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Amendment to the noise pollution laws. – pre-existing noise

Comment 9th July 2010

When dealing with noise complaints, No abatements orders should be issued if it can be proved that the noise in question was already present and ongoing for more than two  years before the complainant moved into their property, or if the complainant could have easily known or found out about the noise in advance of the purchase.

This will stop the vastly unfair situation of someone having to stop an activity, business or hobby they may have been doing for years just because someone new moves in next door and dislikes what the existing neighbours are doing. 

Why does this matter?

In recent years there have been cases of playgroups, farmers, hobbyist, gardeners, kennels and light industrial businesses all having to stop or change the way they have lived and worked for years because of new neighbours who rather than accept that they knowingly bought a house next door (possibly at a reduced rate) prompty rush to get an abatement order served on the existing premises.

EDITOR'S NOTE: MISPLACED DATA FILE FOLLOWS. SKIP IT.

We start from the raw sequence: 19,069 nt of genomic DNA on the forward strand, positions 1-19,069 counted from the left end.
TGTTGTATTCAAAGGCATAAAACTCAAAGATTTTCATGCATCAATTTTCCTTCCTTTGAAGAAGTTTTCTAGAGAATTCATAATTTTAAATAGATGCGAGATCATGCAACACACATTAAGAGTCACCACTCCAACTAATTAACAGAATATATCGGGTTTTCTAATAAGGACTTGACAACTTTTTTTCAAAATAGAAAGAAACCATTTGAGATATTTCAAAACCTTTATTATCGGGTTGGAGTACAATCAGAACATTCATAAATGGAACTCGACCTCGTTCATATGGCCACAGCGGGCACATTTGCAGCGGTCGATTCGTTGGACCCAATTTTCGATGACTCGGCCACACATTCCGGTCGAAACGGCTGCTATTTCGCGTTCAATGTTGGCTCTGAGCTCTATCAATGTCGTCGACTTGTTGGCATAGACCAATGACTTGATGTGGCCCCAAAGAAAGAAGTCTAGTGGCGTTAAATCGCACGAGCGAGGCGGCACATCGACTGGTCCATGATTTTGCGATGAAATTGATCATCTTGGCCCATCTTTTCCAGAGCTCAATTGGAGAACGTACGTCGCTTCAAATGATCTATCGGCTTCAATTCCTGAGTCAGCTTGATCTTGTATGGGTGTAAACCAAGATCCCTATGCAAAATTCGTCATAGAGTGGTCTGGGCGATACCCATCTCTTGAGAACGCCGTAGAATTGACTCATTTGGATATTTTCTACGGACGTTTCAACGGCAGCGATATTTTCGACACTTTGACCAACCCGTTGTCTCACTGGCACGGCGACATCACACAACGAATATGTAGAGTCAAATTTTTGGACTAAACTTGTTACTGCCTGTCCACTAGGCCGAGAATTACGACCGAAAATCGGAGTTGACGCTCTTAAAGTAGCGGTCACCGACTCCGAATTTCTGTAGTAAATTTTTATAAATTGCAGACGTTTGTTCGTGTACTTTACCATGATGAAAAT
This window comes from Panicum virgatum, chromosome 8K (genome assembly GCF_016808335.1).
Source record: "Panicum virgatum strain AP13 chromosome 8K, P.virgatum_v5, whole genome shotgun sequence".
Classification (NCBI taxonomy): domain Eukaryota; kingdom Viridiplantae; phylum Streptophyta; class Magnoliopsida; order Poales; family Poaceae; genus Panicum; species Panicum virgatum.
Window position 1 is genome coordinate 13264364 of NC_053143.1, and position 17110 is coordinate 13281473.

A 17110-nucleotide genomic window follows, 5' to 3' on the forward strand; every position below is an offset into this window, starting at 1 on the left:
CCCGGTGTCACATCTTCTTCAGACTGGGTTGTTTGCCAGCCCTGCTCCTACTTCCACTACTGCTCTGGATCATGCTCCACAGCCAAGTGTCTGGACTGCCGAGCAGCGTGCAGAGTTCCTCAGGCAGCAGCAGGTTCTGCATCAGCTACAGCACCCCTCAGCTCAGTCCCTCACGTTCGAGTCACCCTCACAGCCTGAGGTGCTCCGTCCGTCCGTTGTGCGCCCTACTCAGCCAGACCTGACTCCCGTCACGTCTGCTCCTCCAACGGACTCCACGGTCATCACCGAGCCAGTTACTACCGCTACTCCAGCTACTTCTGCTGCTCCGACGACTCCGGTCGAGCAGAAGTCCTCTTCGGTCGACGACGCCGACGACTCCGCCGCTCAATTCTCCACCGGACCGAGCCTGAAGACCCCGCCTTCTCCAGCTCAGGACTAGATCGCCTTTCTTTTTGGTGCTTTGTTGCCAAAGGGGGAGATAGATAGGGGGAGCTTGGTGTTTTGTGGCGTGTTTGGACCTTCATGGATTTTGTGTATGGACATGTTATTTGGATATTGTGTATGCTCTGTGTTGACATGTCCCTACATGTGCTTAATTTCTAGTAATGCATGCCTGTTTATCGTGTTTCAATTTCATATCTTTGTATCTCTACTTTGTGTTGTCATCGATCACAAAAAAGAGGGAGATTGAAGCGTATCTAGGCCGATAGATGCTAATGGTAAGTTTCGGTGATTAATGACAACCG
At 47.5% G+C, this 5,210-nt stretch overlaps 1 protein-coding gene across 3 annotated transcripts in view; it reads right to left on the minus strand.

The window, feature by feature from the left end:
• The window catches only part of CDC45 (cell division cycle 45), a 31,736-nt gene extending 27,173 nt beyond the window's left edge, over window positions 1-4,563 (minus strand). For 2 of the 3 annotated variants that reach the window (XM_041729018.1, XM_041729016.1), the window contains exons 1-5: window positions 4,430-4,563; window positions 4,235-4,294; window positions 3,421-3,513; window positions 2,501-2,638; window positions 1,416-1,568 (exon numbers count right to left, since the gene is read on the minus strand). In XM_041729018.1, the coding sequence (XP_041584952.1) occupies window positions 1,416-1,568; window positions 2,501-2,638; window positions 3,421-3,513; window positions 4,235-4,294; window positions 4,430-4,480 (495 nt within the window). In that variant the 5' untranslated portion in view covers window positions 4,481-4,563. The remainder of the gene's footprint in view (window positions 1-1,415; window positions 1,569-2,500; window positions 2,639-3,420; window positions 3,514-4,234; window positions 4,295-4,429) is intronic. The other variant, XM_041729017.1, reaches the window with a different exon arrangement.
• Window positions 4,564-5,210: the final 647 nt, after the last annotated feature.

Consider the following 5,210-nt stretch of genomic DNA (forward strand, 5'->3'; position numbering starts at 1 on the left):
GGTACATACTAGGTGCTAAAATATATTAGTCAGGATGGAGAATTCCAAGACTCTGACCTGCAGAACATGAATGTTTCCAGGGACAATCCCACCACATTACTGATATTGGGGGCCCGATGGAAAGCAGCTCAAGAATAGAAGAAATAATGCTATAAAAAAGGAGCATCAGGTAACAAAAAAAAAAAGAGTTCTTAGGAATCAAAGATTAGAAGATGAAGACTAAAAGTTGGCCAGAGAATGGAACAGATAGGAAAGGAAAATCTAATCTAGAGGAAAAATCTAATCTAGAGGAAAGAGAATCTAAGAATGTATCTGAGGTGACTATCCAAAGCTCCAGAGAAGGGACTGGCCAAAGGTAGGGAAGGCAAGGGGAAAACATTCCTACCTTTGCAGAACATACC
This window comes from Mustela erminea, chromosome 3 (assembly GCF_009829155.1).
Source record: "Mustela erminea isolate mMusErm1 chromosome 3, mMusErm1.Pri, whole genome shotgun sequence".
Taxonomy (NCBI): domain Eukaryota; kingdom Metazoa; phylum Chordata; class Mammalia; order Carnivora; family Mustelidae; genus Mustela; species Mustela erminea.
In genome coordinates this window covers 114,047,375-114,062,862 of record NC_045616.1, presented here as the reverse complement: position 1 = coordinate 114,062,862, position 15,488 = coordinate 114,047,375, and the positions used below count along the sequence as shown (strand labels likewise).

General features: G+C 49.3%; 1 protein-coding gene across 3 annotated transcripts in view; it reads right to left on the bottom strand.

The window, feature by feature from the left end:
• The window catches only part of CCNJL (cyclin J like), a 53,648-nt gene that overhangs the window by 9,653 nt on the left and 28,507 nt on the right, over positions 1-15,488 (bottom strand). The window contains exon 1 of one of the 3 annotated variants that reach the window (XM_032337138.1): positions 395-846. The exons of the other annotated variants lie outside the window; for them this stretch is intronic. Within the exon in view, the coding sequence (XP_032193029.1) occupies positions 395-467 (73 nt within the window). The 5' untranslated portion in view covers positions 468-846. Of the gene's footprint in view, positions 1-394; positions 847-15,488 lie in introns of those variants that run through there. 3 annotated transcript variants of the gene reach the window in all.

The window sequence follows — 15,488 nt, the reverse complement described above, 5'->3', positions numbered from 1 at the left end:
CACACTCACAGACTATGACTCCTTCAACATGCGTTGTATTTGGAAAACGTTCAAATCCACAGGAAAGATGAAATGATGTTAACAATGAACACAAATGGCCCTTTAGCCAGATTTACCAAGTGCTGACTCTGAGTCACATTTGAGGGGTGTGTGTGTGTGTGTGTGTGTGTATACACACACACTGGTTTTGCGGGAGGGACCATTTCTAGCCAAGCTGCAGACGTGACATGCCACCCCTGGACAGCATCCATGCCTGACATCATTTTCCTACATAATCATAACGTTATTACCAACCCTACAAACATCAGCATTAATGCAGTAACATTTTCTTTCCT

I am sure we have all heard of the townies who move into the countryside and then go all out to stop the local cockerels crowing.   Well there are also cases where playgroups have had to close because of new neighbours who object to children making a noise.  

And of course the people who move in next door to a pub and then think  the pub should now be restricted in its activities because they have decided to move nearby.

Also there are cases of people who move in next to a motor racing circuit and try to get the days it runs limited, or move next to a private airfield and then object because the planes are noisy.

It is time common sense prevailed, and if it was obvious the noise would be there when the person bought the house they should not be permitted to have a noise abatement order served on the pre-existing activity.

Exceptions could of course be made if the noise got worse, or more frequent. 

By setting  a two year period it would mean that if the noise had been regarded as a nuisance during the first two years of its occurrence, existing neighbours would already have been able to complain about it and get it stopped.

An amendment to the noise abatement act would be easy and would remove this very unfair situation that penalises existing residents or businesses.

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